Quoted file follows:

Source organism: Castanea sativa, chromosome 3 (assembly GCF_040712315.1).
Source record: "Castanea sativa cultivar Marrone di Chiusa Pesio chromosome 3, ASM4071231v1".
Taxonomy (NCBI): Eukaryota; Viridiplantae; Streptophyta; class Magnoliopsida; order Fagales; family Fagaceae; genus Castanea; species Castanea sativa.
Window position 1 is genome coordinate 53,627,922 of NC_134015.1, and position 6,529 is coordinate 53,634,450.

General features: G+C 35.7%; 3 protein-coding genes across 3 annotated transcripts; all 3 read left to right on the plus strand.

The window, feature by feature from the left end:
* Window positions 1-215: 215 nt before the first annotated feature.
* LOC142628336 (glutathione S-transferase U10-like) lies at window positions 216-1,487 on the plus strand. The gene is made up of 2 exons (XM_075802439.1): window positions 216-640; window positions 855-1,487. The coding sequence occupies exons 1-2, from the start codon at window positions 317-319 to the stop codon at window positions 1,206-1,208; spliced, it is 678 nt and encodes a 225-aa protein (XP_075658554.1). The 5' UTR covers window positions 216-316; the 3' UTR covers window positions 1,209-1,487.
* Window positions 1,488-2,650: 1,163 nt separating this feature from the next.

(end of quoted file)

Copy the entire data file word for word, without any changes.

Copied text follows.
Source organism: Castanea sativa, chromosome 3 (assembly GCF_040712315.1).
Source record: "Castanea sativa cultivar Marrone di Chiusa Pesio chromosome 3, ASM4071231v1".
Taxonomy (NCBI): Eukaryota; Viridiplantae; Streptophyta; class Magnoliopsida; order Fagales; family Fagaceae; genus Castanea; species Castanea sativa.
Window position 1 is genome coordinate 53,627,922 of NC_134015.1, and position 6,529 is coordinate 53,634,450.

General features: G+C 35.7%; 3 protein-coding genes across 3 annotated transcripts; all 3 read left to right on the plus strand.

The window, feature by feature from the left end:
* Window positions 1-215: 215 nt before the first annotated feature.
* LOC142628336 (glutathione S-transferase U10-like) lies at window positions 216-1,487 on the plus strand. The gene is made up of 2 exons (XM_075802439.1): window positions 216-640; window positions 855-1,487. The coding sequence occupies exons 1-2, from the start codon at window positions 317-319 to the stop codon at window positions 1,206-1,208; spliced, it is 678 nt and encodes a 225-aa protein (XP_075658554.1). The 5' UTR covers window positions 216-316; the 3' UTR covers window positions 1,209-1,487.
* Window positions 1,488-2,650: 1,163 nt separating this feature from the next.